Jungyo Newsreel – Day 17

🌐 Location: Gyoda, Saitama prefecture

Today the Jungyo lands in Saitama. The prefecture boasts one of the finest high-school sumo departments at Saitamasakae high, and accordingly, also boasts many rikishi who call it home. In fact, two top-notch sekitori are in the home-boy position today: Abi and Hokutofuji.

And while Abi has a long line for photos and handshakes inside, Hokutofuji distributes safety pamphlets and shakes hands outside the venue:

Inside the venue, Ichinojo is practicing his shot put. The one tiny thing missing is the shot, of course:

In the “Everybody loves Enho” series, today it’s Kagayaki’s turn to play:

Finally, a video has turned up which will show us what it is that Kakuryu is doing with that strange combination of rubber tube and a towel. I’m sure it will make perfect sense once we watch it:

Errr…. no. It still looks absolutely ridiculous.

The other Yokozuna is getting his morning greetings while Goeido is smearing someone on the dohyo.

It occurs to me that by the time the good mornings are over, the spittoon at the corner of the dohyo is probably full to the brim. Poor yobidashi.

The kawaigari session there doesn’t seem to be related to this short one Goeido is having with Takanosho:

Takayasu is in a mentoring mood this Jungyo. A couple of days ago he tutored Onosho. Today he is giving a proper class to his army of tsukebito. And we finally get to see what the mystery move he was teaching Onosho was:

Why, he is teaching them how to dance like Cossacks!

If you’re wondering, normal sekitori only get to bring one tsukebito to Jungyo. But Ozeki may bring five, and Yokozuna, eight.

This is Tatsunami oyakata:

Aside from being a good-looking fella, he has also been in charge of preparing some of the events – interacting with the sponsors and the like.

Tatsunami oyakata runs a modest heya up in Ibaraki, far away from the sumo hub at Ryogoku. And in that modest heya, he has acquired a gem not long ago. Namely, this guy:

This is, of course, Asashoryu’s nephew, Hoshoryu. Tatsunami oyakata knows quite well this one has a huge potential, and he is doing everything he can to get the boy the best environment in which to develop. That includes apprenticing him to his only sekitori, Meisei, and sending him off to practice at Miyagino and at Isegahama, outside his own ichimon.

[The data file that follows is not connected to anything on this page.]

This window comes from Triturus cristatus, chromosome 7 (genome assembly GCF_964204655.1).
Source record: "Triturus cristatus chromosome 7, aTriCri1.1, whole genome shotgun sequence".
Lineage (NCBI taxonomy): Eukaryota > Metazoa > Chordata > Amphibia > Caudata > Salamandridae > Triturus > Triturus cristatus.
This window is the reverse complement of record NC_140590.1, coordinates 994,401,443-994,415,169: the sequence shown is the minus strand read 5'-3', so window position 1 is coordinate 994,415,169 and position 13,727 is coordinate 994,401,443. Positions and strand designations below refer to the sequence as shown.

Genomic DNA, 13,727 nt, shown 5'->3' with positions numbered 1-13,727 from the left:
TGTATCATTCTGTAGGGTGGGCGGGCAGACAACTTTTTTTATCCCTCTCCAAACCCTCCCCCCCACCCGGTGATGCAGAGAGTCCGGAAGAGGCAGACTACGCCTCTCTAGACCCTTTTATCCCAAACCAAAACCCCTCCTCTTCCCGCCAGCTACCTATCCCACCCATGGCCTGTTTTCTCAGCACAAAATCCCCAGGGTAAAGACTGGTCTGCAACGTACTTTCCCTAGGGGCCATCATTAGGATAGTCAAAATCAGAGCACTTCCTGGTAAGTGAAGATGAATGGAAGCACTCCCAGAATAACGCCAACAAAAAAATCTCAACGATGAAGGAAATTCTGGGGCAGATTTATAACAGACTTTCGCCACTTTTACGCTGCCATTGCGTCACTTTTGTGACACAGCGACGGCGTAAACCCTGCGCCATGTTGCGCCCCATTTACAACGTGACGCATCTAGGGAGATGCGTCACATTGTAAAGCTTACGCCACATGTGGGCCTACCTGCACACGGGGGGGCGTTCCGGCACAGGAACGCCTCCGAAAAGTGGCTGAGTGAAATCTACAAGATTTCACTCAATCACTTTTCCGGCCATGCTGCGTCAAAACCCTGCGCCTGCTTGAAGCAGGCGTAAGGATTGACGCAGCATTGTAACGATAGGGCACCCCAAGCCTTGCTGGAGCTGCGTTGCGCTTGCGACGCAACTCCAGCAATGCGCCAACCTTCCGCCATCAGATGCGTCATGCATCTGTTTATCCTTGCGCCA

I’m pretty sure the plan when setting him as Meisei’s tsukebito was for Hoshoryu to do the Jungyo as early as possible and hobnob with sekitori as much as possible. But the problem is that the NSK introduced a new rule recently, that minors are not to join the Jungyo unless invited by the sponsors. And Hoshoryu is not 20 yet.

So Tatsunami somehow brought him along with him to this event. Not sure exactly what the pretext was, but bottom line, Hoshoryu got to participate in his first Jungyo today. This included all sorts of good stuff like a butsukari session with Tochinoshin. “Wow, Ozeki are that heavy” commented the youngster.

Now, Hoshoryu was only 4-3 last basho, but that doesn’t mean anybody should dismiss him as too weak for the top of Makushita. Take a look at this practice – apparently with Takanofuji (former Takayoshitoshi):

Oh, did he just beat a sekitori? But you may notice Tochinoshin watching him from the side lines. He told him his wrestling style invites his opponent in, and is also dangerous for his knees. “Be careful not to be injured!” admonished the still-Ozeki, who knows what he’s talking about.

Hoshoryu also got workout advice from Kotoshogiku:

Jumping ahead a little, here is his bout with Ichiyamamoto:

Whoa.

Here are some practice bouts. First, Shodai-Shohozan:

Hehehe… the guys really swamp Shodai there in an attempt to get his nod.

Ichinojo-Ryuden, Endo-Takarafuji, Aoiyama-Takayasu:

Practice time over, let’s move on to the afternoon part. Today the Makushita bouts were in the form of “kessho-gonin-nuki”. This means five rikishi on the West face five rikishi on the East. Each takes his turn, and if he wins, he stays on the dohyo with the next opponent from the opposite side. The winner is the first who beats all five opponents. I don’t have the bouts themselves, except the one we have seen with Hoshoryu above. But I do have the gonin-soroi-bumi. That is, the five wrestlers on each side go up on the dohyo and perform synchronized shiko, similar to the san-yaku-soroi-bumi we see at the end of events just before the last three bouts:

Next was the Juryo dohyo-iri. And of course we get an Enho sandwich:

One pixie, between two slices of Daishomaru and Daiamami

In the dohyo-iri itself, Akiseyama completely breaks the Japanese stand-in-line etiquette.

And Chiyomaru also looks like he is getting ahead of his turn.

The Juryo members change and wait for their bouts, and Chiyomaru decides to tickle Daishomaru in the ass a bit with one of his sagari rods.

I think Chiyomaru may think again before he tries a prank on Daishomaru next time, as he finds himself slammed against the wall.

Whoa, whoa, aren’t you overreacting just a bit?

It’s time for the Makuuchi dohyo-iri. And just a reminder, the one who announces what’s going on is always a gyoji.

In this case, a rather casually seated Shikimori Kinosuke, from Sadogatake beya.